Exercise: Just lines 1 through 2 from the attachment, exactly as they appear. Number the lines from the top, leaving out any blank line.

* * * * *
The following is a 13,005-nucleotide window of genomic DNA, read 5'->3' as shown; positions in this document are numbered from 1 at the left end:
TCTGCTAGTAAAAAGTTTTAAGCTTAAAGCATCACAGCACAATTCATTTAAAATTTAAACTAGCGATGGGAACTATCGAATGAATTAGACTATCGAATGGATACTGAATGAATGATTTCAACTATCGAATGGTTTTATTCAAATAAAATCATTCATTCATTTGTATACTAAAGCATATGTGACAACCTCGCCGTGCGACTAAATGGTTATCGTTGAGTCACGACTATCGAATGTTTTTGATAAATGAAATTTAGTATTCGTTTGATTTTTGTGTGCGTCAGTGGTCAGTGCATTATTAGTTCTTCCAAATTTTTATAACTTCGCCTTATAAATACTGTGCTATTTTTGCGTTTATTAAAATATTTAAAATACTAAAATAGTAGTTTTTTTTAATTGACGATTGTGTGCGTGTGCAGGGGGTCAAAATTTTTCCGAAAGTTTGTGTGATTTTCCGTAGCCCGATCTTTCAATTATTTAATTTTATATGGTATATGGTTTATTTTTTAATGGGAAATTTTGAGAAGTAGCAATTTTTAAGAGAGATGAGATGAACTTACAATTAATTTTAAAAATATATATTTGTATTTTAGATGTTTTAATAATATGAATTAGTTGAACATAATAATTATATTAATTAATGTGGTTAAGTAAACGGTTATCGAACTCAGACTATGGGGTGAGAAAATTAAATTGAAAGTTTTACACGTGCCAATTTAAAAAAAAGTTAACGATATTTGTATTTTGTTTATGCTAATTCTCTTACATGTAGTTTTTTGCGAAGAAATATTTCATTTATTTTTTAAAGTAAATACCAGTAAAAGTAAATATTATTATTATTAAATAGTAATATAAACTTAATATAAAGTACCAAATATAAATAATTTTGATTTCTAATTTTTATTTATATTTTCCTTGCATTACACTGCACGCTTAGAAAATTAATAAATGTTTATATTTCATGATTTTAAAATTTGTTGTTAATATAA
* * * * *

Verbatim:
The following is a 13,005-nucleotide window of genomic DNA, read 5'->3' as shown; positions in this document are numbered from 1 at the left end:
TCTGCTAGTAAAAAGTTTTAAGCTTAAAGCATCACAGCACAATTCATTTAAAATTTAAACTAGCGATGGGAACTATCGAATGAATTAGACTATCGAATGGATACTGAATGAATGATTTCAACTATCGAATGGTTTTATTCAAATAAAATCATTCATTCATTTGTATACTAAAGCATATGTGACAACCTCGCCGTGCGACTAAATGGTTATCGTTGAGTCACGACTATCGAATGTTTTTGATAAATGAAATTTAGTATTCGTTTGATTTTTGTGTGCGTCAGTGGTCAGTGCATTATTAGTTCTTCCAAATTTTTATAACTTCGCCTTATAAATACTGTGCTATTTTTGCGTTTATTAAAATATTTAAAATACTAAAATAGTAGTTTTTTTTAATTGACGATTGTGTGCGTGTGCAGGGGGTCAAAATTTTTCCGAAAGTTTGTGTGATTTTCCGTAGCCCGATCTTTCAATTATTTAATTTTATATGGTATATGGTTTATTTTTTAATGGGAAATTTTGAGAAGTAGCAATTTTTAAGAGAGATGAGATGAACTTACAATTAATTTTAAAAATATATATTTGTATTTTAGATGTTTTAATAATATGAATTAGTTGAACATAATAATTATATTAATTAATGTGGTTAAGTAAACGGTTATCGAACTCAGACTATGGGGTGAGAAAATTAAATTGAAAGTTTTACACGTGCCAATTTAAAAAAAAGTTAACGATATTTGTATTTTGTTTATGCTAATTCTCTTACATGTAGTTTTTTGCGAAGAAATATTTCATTTATTTTTTAAAGTAAATACCAGTAAAAGTAAATATTATTATTATTAAATAGTAATATAAACTTAATATAAAGTACCAAATATAAATAATTTTGATTTCTAATTTTTATTTATATTTTCCTTGCATTACACTGCACGCTTAGAAAATTAATAAATGTTTATATTTCATGATTTTAAAATTTGTTGTTAATATAA